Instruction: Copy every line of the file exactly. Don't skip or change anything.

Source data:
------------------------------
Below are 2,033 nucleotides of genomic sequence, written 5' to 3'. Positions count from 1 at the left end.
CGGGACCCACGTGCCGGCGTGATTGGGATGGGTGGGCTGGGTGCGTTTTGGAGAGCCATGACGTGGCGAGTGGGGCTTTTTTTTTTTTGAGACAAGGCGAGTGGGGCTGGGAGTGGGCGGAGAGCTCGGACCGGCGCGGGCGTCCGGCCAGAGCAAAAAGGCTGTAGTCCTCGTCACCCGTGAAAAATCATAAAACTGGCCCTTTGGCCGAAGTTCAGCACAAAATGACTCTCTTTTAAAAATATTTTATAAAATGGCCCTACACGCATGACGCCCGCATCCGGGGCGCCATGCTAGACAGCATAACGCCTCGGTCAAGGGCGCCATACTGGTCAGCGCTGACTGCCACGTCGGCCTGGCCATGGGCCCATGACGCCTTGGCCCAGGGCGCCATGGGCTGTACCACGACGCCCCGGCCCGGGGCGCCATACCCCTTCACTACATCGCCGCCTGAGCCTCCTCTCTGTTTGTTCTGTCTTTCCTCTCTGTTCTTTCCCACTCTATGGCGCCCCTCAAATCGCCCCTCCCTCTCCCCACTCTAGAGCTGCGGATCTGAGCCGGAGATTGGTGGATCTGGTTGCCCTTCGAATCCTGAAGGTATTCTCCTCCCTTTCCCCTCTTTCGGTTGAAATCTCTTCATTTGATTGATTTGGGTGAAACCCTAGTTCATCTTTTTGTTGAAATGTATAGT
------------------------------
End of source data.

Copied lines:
Below are 2,033 nucleotides of genomic sequence, written 5' to 3'. Positions count from 1 at the left end.
CGGGACCCACGTGCCGGCGTGATTGGGATGGGTGGGCTGGGTGCGTTTTGGAGAGCCATGACGTGGCGAGTGGGGCTTTTTTTTTTTTGAGACAAGGCGAGTGGGGCTGGGAGTGGGCGGAGAGCTCGGACCGGCGCGGGCGTCCGGCCAGAGCAAAAAGGCTGTAGTCCTCGTCACCCGTGAAAAATCATAAAACTGGCCCTTTGGCCGAAGTTCAGCACAAAATGACTCTCTTTTAAAAATATTTTATAAAATGGCCCTACACGCATGACGCCCGCATCCGGGGCGCCATGCTAGACAGCATAACGCCTCGGTCAAGGGCGCCATACTGGTCAGCGCTGACTGCCACGTCGGCCTGGCCATGGGCCCATGACGCCTTGGCCCAGGGCGCCATGGGCTGTACCACGACGCCCCGGCCCGGGGCGCCATACCCCTTCACTACATCGCCGCCTGAGCCTCCTCTCTGTTTGTTCTGTCTTTCCTCTCTGTTCTTTCCCACTCTATGGCGCCCCTCAAATCGCCCCTCCCTCTCCCCACTCTAGAGCTGCGGATCTGAGCCGGAGATTGGTGGATCTGGTTGCCCTTCGAATCCTGAAGGTATTCTCCTCCCTTTCCCCTCTTTCGGTTGAAATCTCTTCATTTGATTGATTTGGGTGAAACCCTAGTTCATCTTTTTGTTGAAATGTATAGT